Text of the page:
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Research Seminar: Impposible Task? Making Objects Relevant is So Hard and How Can We Do It Anyway?

Tuesday, November 30, 2021, 5:40 pm – 7:00 pm

Dear Students, Faculty and Staff of the Department of History, 

We are continuing our departmental tradition of organizing weekly research seminars. In these seminars, professors and researchers provide insights into their current work.

On Tuesday, 30.11.2021, 17:40 PM CET, we will have a lecture by Nathaniel Prottas, Director of Education at the Wien Museum, Austria.

Title:  An Impossible Task? Why Making Objects Relevant Is So Hard and How Can We Do It Anyway?

Zoom link:

Meeting ID: 933 3710 3536

Passcode: 271164

Abstract: The development of the museum and that of museum education are often told as separate stories, one a narrative of collections, the other a more recent development in audience engagement. Yet, the movement of objects from churches, private homes, and the public sphere into the museum was articulated as an educational exercise. While this move was tied up with the larger project of constructing national identities and a form of strictly chronological history writing, just as importantly it was defined by loss of context for objects and the anxiety about filling this gap for the public. If earlier objects in churches and homes, on local buildings and street corners were part of people’s lived lives, gathering meanings and use value within themselves as the years passed, the museum stopped this process, removing them from the everyday experience of life. This reframing meant that objects, once largely recognizable in their use and value, became opaque and necessitated educational approaches, from texts, to books, and later to tours.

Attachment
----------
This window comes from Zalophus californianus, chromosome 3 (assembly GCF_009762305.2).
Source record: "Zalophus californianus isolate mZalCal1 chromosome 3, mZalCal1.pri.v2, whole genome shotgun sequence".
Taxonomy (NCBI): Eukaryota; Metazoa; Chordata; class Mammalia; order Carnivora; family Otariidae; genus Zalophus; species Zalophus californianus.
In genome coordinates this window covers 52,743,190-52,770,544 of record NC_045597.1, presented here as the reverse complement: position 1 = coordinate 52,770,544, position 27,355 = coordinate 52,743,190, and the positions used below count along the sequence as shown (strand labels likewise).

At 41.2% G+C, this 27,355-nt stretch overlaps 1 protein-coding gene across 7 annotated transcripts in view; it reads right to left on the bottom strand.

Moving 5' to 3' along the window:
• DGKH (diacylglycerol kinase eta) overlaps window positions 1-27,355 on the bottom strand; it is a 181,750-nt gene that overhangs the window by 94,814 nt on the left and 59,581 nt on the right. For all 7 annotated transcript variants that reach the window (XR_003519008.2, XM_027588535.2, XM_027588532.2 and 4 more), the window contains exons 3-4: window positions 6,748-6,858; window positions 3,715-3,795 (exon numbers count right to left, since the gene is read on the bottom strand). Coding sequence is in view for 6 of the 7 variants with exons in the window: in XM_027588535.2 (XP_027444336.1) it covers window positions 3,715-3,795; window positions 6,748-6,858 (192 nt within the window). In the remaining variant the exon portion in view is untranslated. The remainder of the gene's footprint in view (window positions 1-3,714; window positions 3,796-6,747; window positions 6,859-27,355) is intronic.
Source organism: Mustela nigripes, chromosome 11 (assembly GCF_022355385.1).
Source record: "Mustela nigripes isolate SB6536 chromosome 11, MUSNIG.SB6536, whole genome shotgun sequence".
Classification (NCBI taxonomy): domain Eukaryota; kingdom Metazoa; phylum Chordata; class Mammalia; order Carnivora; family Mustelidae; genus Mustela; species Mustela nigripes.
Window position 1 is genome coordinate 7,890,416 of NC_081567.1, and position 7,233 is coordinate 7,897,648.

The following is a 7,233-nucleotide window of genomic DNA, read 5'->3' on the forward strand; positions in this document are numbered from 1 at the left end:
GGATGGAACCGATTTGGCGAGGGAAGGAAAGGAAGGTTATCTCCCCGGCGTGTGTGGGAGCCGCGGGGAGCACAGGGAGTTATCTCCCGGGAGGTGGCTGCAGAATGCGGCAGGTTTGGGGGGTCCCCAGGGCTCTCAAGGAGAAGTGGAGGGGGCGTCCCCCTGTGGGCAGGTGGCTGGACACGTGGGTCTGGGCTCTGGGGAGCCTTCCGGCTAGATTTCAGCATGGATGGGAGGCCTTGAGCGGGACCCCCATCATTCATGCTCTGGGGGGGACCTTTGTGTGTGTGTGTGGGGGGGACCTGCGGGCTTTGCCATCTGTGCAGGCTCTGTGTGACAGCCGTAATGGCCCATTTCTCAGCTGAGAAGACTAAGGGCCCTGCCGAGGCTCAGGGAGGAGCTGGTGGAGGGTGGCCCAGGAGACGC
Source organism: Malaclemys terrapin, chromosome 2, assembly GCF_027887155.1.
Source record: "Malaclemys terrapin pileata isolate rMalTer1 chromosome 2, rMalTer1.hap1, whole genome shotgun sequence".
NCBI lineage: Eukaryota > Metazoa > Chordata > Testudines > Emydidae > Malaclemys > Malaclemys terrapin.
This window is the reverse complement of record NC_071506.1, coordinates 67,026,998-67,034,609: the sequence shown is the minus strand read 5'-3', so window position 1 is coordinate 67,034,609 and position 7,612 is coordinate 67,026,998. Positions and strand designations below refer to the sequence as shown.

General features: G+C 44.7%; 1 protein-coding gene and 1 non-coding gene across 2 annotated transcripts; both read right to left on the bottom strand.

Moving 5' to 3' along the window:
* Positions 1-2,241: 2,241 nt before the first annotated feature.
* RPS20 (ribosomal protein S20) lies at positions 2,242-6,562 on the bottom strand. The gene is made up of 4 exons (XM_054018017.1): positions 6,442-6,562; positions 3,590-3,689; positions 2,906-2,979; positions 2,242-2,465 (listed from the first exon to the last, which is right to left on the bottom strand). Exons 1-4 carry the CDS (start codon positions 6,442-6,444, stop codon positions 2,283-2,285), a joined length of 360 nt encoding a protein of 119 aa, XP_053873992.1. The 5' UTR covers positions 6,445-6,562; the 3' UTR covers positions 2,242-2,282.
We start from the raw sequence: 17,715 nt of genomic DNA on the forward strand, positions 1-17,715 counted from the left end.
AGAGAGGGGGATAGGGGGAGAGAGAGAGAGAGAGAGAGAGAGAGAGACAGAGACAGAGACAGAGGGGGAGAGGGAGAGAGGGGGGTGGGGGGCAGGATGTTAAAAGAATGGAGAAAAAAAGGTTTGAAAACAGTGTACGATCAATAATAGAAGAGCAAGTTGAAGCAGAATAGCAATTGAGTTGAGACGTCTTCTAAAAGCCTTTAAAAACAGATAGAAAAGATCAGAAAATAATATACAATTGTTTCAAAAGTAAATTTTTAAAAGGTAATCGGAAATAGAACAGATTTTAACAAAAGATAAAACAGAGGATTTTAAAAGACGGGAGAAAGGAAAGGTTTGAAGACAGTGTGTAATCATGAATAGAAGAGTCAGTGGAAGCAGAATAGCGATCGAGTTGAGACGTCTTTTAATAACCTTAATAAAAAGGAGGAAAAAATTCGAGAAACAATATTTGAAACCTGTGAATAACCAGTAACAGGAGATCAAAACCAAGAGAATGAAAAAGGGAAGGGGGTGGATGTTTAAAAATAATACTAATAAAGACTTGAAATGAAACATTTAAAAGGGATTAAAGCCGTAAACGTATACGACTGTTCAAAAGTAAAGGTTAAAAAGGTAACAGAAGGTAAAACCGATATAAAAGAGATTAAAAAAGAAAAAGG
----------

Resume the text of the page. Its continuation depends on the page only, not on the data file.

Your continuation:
Ever since removing objects from the world of people’s lived lives and framing them within the museum, we have struggled with the question raised by visitors: what does this have to do with me? Museum educators, tasked with answering this question, are stymied by the structure of the museum itself. How do museum educators help people connect with objects in a space that explicitly creates historical distance? How do we regain a sense of the objects’ use and shifting value over time when the museum aggressively denies this flexibility? And how can we create meaningful experiences with objects when they are so unfamiliar as to be often illegible?

In this talk I will address how the history of the museum created this tension and a set of contradictory requirements that museum educators work to overcome. Through an historical discussion and practical examples, I will connect the histories of the museum to the history of education within the museum and ask how theory and practice can come together to create meaningful experiences for museum visitors today.

Bio:  Nathaniel Prottas is the Director of Education at the Wien Museum, Austria, a position he has held since 2017. Prior to moving to Vienna, he was the Director of Education at the Museum of Biblical Art in New York and the Samuel H. Kress Interpretative Fellow at the Frick Collection. He holds a PhD in Art History from the University of Pennsylvania and teachers’ courses on museum theory and practices at the University of Vienna, the Central European University, and the Technical University, Dortmund. Nathaniel is the Editor in Chief of the Journal of Museum Education and has published on museum theory and practice in journals including the Journal of Aesthetic Education, Museum Worlds, and the Journal of Museum Education.

We welcome all members of the department!




Tijana Rupčić and Jan Hennings